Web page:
The one thing that games "powered by the Apocalypse" do is frame an action according to specific parameters, then provide a way to resolve that action. Depending on who is running the game, or how the particular rule set is written, there might be generic catch-all moves that handle wide swathes of action types, or there might be numerous detailed systems and subsystems (veering dangerously close the other style of game I don't particularly like "the hodge podge"). Most of them fit into a mid ground somewhere...and in this style of mid ground, the players strive to angle the narrative to a point where one of their moves will be useful, then like a pinball bumper, the move mght direct them a good way or a bad way... we don't know which until it happens... then we deal with ramifications. It's all about angling the narrative, accepting moves from the MC or other players, then negotiating the outcome.
In a lot of ways, a LARP is naturally like this.
There are only so many situations a LARP developer can cover in the rules, only so many mechanisms that can be added into play without slowng things down. At one end of the spectrum is the "Australian Freeform" which basically has no rules at all, and everything is resolved through a combination of social interaction and what is best for the overall narrative of the majority of players (as determined by the collective GMs). At the other end might be Mind's Eye Theatre where everything that might be found in a tabletop RPG is similarly found in a LARP simulacrum... or maybe the other end finds itself in those diabolic tomes of tables and cross indexed minutiae of the 80s-90s boffer LARPs.
What I'm finding more these days is an admittance that certain things should just be allowed to unfold naturally, players should be given the chance to get into character, and characters should be allowed to shine without the need for overly complex rules. That means either developing some generic rules that tend to cover a variety of situations, or developing specific sets of rules that each do one thing well... Leading us back to hodge-podge or ad-hoc systems which lead to fun among those few characters who have the attention of the GMs and fristration on the part of those players who get a bad run with the short end of the stick.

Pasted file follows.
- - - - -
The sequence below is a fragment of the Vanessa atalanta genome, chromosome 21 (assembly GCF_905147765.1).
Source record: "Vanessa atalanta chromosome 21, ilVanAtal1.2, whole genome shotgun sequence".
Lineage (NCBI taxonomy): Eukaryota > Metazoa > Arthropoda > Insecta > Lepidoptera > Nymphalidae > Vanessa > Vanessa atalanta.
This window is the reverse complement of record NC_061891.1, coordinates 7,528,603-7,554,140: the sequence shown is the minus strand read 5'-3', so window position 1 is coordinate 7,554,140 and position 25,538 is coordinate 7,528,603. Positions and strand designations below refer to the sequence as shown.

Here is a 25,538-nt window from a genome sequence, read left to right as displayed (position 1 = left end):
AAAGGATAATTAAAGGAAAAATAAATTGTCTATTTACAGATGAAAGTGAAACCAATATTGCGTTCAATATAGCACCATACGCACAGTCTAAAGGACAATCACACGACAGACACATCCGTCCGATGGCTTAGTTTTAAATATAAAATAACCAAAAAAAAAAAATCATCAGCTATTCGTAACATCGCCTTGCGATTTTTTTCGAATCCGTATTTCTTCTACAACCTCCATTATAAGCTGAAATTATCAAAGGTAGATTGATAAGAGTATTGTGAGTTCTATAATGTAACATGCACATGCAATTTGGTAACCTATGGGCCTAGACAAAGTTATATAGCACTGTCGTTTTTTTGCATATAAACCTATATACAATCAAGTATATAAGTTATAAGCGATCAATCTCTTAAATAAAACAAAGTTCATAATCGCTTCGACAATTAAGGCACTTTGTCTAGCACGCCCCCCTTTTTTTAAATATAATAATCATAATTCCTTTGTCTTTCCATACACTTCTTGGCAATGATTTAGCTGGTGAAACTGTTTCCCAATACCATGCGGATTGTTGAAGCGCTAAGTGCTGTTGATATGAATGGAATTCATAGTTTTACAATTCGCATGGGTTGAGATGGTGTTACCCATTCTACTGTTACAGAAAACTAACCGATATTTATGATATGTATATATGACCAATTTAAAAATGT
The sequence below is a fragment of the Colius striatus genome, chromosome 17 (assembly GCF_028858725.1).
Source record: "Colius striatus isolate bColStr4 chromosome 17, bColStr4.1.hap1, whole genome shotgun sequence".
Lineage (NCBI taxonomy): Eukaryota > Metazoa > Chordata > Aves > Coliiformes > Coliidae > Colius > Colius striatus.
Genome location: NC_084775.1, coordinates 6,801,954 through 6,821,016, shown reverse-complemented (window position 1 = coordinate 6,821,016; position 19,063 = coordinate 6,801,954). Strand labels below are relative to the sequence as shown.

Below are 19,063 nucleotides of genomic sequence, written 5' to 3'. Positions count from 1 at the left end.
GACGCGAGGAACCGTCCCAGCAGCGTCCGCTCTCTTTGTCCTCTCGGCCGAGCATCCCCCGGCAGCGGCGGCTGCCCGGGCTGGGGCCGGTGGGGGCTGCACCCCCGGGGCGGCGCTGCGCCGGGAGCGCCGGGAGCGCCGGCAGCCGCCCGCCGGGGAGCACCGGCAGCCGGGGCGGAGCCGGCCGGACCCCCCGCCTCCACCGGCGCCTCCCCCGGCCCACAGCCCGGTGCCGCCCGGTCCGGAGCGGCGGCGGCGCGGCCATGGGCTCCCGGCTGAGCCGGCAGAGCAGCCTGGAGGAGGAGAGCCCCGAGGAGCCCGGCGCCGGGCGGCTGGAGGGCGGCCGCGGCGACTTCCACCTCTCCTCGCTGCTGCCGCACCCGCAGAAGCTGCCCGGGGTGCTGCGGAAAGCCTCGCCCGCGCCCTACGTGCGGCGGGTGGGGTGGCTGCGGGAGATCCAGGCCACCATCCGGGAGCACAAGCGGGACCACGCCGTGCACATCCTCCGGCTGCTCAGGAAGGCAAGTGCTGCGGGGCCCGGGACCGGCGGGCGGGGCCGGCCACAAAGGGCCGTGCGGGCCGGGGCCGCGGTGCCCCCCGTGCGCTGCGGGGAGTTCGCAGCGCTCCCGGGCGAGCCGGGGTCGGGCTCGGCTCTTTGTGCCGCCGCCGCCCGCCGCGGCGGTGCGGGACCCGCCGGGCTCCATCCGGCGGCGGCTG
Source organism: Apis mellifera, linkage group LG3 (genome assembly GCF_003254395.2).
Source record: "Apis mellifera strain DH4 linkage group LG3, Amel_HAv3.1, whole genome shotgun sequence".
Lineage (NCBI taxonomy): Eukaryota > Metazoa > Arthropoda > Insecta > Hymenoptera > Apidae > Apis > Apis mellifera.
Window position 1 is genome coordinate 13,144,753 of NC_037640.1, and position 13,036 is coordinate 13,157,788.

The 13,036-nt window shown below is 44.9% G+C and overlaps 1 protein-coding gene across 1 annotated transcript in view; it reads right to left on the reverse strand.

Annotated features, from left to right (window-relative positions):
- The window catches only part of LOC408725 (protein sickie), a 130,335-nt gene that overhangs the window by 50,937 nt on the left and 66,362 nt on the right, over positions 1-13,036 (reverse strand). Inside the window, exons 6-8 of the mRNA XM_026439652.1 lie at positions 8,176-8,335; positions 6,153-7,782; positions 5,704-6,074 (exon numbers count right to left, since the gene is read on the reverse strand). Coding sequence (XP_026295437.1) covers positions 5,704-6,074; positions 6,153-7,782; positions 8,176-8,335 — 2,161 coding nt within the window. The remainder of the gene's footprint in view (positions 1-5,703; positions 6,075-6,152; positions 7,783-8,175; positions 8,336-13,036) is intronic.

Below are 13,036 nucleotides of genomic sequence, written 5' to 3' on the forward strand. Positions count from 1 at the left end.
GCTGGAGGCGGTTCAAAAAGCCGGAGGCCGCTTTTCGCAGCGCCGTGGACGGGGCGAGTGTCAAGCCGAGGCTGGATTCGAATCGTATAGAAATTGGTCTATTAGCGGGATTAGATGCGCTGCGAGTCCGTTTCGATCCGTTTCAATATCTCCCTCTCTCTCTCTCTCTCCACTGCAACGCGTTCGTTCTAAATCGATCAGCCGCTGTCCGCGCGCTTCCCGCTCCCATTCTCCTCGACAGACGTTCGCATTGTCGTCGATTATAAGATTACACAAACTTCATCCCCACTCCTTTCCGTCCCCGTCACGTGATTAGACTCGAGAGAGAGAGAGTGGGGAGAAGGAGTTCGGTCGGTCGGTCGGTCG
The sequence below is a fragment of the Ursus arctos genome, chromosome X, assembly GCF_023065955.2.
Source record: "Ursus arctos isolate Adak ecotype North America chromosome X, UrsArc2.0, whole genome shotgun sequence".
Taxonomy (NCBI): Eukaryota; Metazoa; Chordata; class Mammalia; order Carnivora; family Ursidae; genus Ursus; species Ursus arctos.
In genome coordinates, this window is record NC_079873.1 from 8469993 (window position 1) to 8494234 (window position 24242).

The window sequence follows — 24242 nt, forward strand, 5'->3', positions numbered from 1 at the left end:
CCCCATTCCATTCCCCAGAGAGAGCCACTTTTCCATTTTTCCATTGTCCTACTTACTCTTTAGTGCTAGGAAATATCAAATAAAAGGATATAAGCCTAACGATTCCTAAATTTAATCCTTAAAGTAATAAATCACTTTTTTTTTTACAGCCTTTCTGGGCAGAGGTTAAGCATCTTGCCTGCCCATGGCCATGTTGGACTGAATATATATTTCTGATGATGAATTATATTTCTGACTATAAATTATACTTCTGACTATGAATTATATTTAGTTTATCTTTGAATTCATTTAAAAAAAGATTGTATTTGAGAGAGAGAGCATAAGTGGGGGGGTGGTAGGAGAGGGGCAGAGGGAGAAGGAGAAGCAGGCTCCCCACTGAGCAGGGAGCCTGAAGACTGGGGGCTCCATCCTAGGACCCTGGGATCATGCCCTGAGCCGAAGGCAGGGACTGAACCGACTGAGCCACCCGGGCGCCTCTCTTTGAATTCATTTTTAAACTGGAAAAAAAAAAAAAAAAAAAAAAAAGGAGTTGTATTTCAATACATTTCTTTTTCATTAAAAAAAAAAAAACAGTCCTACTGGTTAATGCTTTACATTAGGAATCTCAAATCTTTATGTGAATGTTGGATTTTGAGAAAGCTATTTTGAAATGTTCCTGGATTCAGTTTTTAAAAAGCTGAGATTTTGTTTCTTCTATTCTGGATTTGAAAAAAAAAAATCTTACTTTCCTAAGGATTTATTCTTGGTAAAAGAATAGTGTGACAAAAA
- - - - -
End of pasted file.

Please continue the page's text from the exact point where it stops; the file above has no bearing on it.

A good LARP has consistency in its rules, it lets a story develop organically, it creates an ecosystem of narrative that builds as characters interact with one another, and when the right situations arise the rules come into play to resolve them as naturally as possible then discreetly falling back into the shadows. The players only need to know the rules that affect them, and the rules work in a consistent manner. If a player thinks that a rule mechanism will give them an advantage in a situation, they angle the surrounding events to a situation where that mechanism might come into play...and if they know that their opponent might be able to invoke a mechanism that gives them an advantage, they try to angle the surrounding events into a situation where that mechanism is less likely to come into play. Meanwhile, there are other people in the same situation...each manulating things to their own agendas, and numerous scenes like this that somehow interact with one another. Individual players may know their part of the story, and they may know the general rules that govern the whole thing, but they certainly don't know all of the stories for all of the players. That's where the overlap stops.